Rational Expectations in Games
AbstractA player i's actions in a game are determined by her beliefs about other players; these depend on the game's real-life context, not only its formal description. Define a game situation as a game together with such beliefs; call the beliefs— and i's resulting expectation—rational if there is common knowledge of rationality and a common prior. In two-person zero-sum games, i's only rational expectation is the game’s value. In an arbitrary game G, we characterize i's rational expectations in terms of the correlated equilibria of the doubled game 2G in which each of i's strategies in G appears twice. (JEL C72, D83, D84)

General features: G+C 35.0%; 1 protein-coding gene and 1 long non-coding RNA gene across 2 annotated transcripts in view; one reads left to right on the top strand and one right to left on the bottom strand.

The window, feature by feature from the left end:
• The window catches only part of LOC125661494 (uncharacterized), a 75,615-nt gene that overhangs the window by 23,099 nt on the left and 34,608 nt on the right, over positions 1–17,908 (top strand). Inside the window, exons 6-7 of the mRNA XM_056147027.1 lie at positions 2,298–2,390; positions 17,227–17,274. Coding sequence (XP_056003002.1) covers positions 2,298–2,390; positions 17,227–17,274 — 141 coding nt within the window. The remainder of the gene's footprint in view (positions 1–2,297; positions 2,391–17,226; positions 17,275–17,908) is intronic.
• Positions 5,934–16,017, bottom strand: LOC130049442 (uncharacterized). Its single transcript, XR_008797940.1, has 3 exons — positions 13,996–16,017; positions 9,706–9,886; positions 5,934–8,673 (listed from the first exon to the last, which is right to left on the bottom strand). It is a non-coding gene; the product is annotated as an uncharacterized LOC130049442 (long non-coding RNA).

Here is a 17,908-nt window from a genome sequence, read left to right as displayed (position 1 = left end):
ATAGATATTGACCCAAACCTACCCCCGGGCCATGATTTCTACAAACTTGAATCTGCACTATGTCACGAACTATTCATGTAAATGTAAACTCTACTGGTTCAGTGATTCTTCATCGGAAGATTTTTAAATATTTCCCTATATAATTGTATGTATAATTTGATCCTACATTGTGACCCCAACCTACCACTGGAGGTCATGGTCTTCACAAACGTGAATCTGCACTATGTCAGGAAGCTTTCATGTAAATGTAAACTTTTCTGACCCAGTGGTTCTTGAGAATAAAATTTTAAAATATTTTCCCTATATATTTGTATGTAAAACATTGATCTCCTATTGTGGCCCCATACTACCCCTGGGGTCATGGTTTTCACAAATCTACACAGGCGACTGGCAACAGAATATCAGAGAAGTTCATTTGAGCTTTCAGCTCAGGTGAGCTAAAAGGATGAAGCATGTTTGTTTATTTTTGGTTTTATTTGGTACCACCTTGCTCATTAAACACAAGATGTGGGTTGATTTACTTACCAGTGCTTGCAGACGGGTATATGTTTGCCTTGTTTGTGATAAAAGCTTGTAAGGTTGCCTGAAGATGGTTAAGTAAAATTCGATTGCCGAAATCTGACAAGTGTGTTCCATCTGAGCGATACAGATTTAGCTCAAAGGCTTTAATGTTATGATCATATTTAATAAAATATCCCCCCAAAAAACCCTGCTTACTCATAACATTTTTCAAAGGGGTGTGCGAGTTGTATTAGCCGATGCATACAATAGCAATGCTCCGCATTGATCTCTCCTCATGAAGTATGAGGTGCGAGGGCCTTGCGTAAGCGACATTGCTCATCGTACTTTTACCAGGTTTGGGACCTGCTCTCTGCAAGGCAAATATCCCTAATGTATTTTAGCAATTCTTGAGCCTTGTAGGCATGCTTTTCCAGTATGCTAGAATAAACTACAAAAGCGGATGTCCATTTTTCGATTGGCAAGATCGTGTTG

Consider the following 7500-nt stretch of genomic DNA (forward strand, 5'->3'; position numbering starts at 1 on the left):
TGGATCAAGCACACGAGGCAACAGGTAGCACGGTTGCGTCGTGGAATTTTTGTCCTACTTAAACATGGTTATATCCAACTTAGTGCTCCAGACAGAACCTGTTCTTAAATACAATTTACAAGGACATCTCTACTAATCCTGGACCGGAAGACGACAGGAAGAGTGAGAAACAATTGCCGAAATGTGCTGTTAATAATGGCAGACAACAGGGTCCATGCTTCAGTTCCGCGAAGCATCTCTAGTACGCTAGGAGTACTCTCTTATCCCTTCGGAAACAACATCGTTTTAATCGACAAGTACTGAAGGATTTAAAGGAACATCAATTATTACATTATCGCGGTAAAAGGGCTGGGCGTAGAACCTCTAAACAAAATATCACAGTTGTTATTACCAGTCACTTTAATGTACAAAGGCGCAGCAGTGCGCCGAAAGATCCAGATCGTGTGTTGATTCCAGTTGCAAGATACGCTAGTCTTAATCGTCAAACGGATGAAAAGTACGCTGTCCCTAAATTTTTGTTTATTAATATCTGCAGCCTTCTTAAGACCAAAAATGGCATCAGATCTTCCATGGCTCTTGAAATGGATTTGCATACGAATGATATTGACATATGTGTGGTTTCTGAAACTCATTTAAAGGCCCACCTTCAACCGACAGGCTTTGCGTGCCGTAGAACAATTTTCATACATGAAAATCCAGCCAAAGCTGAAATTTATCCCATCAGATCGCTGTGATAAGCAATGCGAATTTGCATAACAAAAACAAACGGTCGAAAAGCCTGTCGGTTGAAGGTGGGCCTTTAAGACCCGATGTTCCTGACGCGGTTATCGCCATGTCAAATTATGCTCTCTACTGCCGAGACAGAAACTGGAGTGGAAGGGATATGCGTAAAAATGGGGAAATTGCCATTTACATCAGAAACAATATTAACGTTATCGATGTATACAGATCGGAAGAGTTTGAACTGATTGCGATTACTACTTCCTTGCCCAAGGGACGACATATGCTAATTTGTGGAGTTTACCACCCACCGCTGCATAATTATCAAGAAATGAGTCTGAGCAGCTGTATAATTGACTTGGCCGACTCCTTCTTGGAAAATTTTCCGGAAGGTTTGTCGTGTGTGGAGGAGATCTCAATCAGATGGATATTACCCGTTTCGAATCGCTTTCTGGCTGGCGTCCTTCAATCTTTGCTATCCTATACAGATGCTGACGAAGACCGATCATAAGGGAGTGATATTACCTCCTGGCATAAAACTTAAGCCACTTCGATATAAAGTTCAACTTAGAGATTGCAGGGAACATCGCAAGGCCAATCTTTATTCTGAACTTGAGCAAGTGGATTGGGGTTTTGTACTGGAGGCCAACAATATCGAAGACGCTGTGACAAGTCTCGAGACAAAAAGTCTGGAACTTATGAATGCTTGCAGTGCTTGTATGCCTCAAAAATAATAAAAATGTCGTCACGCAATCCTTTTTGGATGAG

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Bibliographic InfoArticle provided by American Economic Association in its journal American Economic Review.
Volume (Year): 98 (2008)
Issue (Month): 1 (March)
Other versions of this item:
- C72 - Mathematical and Quantitative Methods - - Game Theory and Bargaining Theory - - - Noncooperative Games
- D83 - Microeconomics - - Information, Knowledge, and Uncertainty - - - Search, Learning, and Information
- D84 - Microeconomics - - Information, Knowledge, and Uncertainty - - - Expectations; Speculations
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